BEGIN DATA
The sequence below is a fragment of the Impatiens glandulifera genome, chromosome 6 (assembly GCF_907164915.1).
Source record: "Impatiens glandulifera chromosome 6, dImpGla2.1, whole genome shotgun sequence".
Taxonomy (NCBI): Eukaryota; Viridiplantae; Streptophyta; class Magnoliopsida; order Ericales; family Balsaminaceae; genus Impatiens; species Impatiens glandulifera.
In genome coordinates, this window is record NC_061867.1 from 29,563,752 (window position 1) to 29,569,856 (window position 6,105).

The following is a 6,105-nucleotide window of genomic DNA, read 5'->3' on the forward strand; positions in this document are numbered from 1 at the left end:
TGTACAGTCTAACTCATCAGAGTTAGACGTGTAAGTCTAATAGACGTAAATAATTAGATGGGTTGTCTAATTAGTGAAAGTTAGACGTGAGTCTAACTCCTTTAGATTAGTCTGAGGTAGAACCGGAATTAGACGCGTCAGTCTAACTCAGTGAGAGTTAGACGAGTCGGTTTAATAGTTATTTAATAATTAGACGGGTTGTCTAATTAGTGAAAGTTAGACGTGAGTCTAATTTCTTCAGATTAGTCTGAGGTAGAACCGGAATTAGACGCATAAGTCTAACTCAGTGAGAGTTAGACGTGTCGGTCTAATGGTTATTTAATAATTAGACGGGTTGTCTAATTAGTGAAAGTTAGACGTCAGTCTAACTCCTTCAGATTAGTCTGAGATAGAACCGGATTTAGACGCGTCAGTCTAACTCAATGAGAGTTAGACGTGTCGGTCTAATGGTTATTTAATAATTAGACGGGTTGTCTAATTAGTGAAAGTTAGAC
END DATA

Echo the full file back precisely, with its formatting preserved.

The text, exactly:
The sequence below is a fragment of the Impatiens glandulifera genome, chromosome 6 (assembly GCF_907164915.1).
Source record: "Impatiens glandulifera chromosome 6, dImpGla2.1, whole genome shotgun sequence".
Taxonomy (NCBI): Eukaryota; Viridiplantae; Streptophyta; class Magnoliopsida; order Ericales; family Balsaminaceae; genus Impatiens; species Impatiens glandulifera.
In genome coordinates, this window is record NC_061867.1 from 29,563,752 (window position 1) to 29,569,856 (window position 6,105).

The following is a 6,105-nucleotide window of genomic DNA, read 5'->3' on the forward strand; positions in this document are numbered from 1 at the left end:
TGTACAGTCTAACTCATCAGAGTTAGACGTGTAAGTCTAATAGACGTAAATAATTAGATGGGTTGTCTAATTAGTGAAAGTTAGACGTGAGTCTAACTCCTTTAGATTAGTCTGAGGTAGAACCGGAATTAGACGCGTCAGTCTAACTCAGTGAGAGTTAGACGAGTCGGTTTAATAGTTATTTAATAATTAGACGGGTTGTCTAATTAGTGAAAGTTAGACGTGAGTCTAATTTCTTCAGATTAGTCTGAGGTAGAACCGGAATTAGACGCATAAGTCTAACTCAGTGAGAGTTAGACGTGTCGGTCTAATGGTTATTTAATAATTAGACGGGTTGTCTAATTAGTGAAAGTTAGACGTCAGTCTAACTCCTTCAGATTAGTCTGAGATAGAACCGGATTTAGACGCGTCAGTCTAACTCAATGAGAGTTAGACGTGTCGGTCTAATGGTTATTTAATAATTAGACGGGTTGTCTAATTAGTGAAAGTTAGAC